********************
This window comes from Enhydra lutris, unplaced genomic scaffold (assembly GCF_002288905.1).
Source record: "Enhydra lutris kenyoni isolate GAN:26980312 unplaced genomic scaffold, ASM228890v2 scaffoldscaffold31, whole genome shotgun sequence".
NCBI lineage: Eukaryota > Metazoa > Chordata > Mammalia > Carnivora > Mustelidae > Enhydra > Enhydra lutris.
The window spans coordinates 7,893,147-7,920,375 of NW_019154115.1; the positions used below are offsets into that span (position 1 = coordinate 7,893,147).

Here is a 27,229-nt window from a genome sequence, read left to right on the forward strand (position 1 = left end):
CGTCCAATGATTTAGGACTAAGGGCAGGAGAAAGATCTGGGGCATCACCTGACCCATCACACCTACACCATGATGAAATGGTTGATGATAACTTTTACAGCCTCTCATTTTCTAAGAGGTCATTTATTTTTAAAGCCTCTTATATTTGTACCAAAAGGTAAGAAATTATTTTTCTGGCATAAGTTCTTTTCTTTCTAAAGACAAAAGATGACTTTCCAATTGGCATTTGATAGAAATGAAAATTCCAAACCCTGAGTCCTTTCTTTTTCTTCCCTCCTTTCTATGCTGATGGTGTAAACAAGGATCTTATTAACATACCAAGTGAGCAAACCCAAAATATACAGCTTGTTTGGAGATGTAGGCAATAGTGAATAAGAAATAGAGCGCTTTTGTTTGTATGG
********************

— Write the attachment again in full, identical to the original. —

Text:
This window comes from Enhydra lutris, unplaced genomic scaffold (assembly GCF_002288905.1).
Source record: "Enhydra lutris kenyoni isolate GAN:26980312 unplaced genomic scaffold, ASM228890v2 scaffoldscaffold31, whole genome shotgun sequence".
NCBI lineage: Eukaryota > Metazoa > Chordata > Mammalia > Carnivora > Mustelidae > Enhydra > Enhydra lutris.
The window spans coordinates 7,893,147-7,920,375 of NW_019154115.1; the positions used below are offsets into that span (position 1 = coordinate 7,893,147).

Here is a 27,229-nt window from a genome sequence, read left to right on the forward strand (position 1 = left end):
CGTCCAATGATTTAGGACTAAGGGCAGGAGAAAGATCTGGGGCATCACCTGACCCATCACACCTACACCATGATGAAATGGTTGATGATAACTTTTACAGCCTCTCATTTTCTAAGAGGTCATTTATTTTTAAAGCCTCTTATATTTGTACCAAAAGGTAAGAAATTATTTTTCTGGCATAAGTTCTTTTCTTTCTAAAGACAAAAGATGACTTTCCAATTGGCATTTGATAGAAATGAAAATTCCAAACCCTGAGTCCTTTCTTTTTCTTCCCTCCTTTCTATGCTGATGGTGTAAACAAGGATCTTATTAACATACCAAGTGAGCAAACCCAAAATATACAGCTTGTTTGGAGATGTAGGCAATAGTGAATAAGAAATAGAGCGCTTTTGTTTGTATGG